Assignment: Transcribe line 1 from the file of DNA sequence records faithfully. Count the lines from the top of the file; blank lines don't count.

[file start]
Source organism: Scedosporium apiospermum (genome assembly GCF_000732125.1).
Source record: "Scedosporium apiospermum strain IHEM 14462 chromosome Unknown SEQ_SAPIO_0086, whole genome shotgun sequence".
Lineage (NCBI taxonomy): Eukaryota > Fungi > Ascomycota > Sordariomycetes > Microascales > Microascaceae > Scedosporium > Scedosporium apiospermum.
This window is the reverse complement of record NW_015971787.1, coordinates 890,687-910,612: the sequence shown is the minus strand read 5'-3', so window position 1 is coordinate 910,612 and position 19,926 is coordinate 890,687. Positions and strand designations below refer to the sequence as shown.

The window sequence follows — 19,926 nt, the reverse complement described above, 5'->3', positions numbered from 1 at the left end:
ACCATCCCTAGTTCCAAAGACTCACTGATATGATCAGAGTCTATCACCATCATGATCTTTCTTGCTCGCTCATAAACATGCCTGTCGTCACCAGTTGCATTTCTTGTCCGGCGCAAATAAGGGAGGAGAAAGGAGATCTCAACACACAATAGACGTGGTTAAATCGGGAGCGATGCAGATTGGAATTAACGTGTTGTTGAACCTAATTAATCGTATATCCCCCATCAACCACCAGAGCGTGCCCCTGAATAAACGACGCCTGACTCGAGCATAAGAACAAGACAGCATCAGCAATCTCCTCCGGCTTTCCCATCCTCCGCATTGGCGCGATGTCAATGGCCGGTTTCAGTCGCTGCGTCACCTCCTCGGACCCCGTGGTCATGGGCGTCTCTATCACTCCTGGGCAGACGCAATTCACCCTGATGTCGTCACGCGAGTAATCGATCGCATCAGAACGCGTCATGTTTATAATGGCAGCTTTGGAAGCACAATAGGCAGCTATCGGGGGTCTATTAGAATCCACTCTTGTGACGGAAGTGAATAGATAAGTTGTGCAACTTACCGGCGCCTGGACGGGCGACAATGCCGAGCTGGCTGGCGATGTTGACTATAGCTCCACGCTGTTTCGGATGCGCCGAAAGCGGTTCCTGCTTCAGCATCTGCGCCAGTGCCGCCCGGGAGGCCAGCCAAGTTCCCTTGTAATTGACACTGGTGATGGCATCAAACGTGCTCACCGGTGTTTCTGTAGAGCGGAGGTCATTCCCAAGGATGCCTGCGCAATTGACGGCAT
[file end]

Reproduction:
Source organism: Scedosporium apiospermum (genome assembly GCF_000732125.1).